By Philip Vidal
Back-to-school brings to mind the ritual of back-to-school shopping. My mother taking me and my two sisters on the #151 bus in the 1960’s down to the Marshall Field flagship store on State Street is an indelible memory. I would dutifully stay by my mother, but my sisters caught the shopping bug early. They too often went AWOL, on their own shopping sprees, only to be found later under a rack of particularly glamorous clothes. My sisters still love to shop. My grandmother also shopped at Marshall Field & Co. She would drive down in her Edsel, which she parked at the garage on the northeast corner of Wabash and Randolph, kitty-corner from Field’s. The Edsel is long gone, but the garage is still there, and walking past always brings back fond memories.
Like the end of summer break, outdoor summer events also come to a close. A few of those are:
- the Summer Film Series in Millennium Park’s screening of “Wayne’s World” (which is celebrating its 25th anniversary) September 5;
- Jazzn’ at the Shedd, Wednesdays through September 13;
- Chicago Summer Dance, Spirit of Music Garden in Grant Park through September 14;
- Ravinia Festival through September 17;
- Tuesdays on the Terrace, free live jazz concerts on the Museum of Contemporary Art’s Anne and John Kern Terrace Garden, through September 26.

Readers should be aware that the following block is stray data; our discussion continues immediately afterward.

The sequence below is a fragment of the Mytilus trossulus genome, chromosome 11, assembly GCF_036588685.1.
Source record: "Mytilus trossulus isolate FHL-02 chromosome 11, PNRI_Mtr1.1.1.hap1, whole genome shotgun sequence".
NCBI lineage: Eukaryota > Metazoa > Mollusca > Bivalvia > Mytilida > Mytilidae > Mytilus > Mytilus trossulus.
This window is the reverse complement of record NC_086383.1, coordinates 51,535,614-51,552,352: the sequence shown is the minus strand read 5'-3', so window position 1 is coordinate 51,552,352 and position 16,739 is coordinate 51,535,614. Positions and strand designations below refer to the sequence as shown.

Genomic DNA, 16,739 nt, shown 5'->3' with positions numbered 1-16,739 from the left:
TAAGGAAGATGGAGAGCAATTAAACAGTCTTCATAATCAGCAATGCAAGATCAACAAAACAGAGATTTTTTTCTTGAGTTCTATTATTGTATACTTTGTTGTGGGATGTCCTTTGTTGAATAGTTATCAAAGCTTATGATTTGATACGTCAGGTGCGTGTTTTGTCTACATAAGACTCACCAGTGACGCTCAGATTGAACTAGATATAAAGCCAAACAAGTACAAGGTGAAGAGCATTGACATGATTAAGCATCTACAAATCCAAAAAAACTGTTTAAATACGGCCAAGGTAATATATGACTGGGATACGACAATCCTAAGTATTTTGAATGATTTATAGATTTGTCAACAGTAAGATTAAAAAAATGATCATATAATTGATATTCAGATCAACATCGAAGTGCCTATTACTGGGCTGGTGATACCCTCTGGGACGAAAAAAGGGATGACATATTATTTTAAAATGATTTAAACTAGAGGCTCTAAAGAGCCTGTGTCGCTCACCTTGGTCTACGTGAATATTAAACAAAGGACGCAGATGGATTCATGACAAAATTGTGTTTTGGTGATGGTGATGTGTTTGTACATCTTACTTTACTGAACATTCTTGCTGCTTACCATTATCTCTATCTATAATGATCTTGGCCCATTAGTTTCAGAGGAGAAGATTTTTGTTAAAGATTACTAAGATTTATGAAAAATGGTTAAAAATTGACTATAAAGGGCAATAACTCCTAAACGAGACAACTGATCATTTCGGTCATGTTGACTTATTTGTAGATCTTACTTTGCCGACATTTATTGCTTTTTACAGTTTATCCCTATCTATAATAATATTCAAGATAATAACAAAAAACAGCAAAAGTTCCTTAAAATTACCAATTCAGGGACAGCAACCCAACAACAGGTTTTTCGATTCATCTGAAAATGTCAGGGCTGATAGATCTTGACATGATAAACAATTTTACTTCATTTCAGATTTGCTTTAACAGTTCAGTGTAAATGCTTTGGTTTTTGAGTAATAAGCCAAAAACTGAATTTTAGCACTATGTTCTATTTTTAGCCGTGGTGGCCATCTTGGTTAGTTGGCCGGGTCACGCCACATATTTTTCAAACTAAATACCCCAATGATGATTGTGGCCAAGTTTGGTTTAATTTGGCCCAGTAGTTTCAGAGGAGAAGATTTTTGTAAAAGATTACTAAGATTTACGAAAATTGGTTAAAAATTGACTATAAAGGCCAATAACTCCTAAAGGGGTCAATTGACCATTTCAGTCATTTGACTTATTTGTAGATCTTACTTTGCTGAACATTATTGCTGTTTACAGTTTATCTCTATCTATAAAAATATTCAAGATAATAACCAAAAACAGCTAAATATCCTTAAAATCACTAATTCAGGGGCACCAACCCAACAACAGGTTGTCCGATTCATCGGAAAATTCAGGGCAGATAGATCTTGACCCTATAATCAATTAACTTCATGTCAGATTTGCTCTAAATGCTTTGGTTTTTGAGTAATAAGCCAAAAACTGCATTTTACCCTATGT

But as some things wind down, others gear up. September explodes with a new season of cultural events; private clubs that closed for the summer reopen; and NFL football kicks-of on September 7.
You will want comfortable walking shoes, in addition to the requisite black clothing, for all the arts events this month. The Fall Gallery Opening Weekend at various locations across the city is September 8-9. The opening reception of “The ANNUAL: An Exhibition of New Chicago Art” at Chicago Artists Coalition, 217 N Carpenter on September 8. The exhibition runs through September 28.
The Women’s Board of the Museum of Contemporary Art’s Vernissage, the opening night benefit of EXPO Chicago, the International Exposition of Contemporary and Modern Art, is Wednesday, September 13, at Navy Pier. EXPO Chicago runs through September 17.
Other art news: Congrats to the MCA which is celebrating its 50th anniversary this fall. At the Newberry Library, and coinciding with the 500th anniversary of Martin Luther’s 95 Theses, a gallery exhibition entitled “Religious Change and Print, 1450-1700” opens September 14. The 16th annual Ravenswood ArtWalk is September 16-17 on Ravenswood between Irving Park Road and Leland. I am also looking forward to a walk of a different sort: lecturer Betty Seid’s gallery walk through “India Modern: The Paintings of M.F. Husain,” eight monumental triptychs by one of Indian’s most important contemporary artists, The Art Institute of Chicago, September 26 and October 19.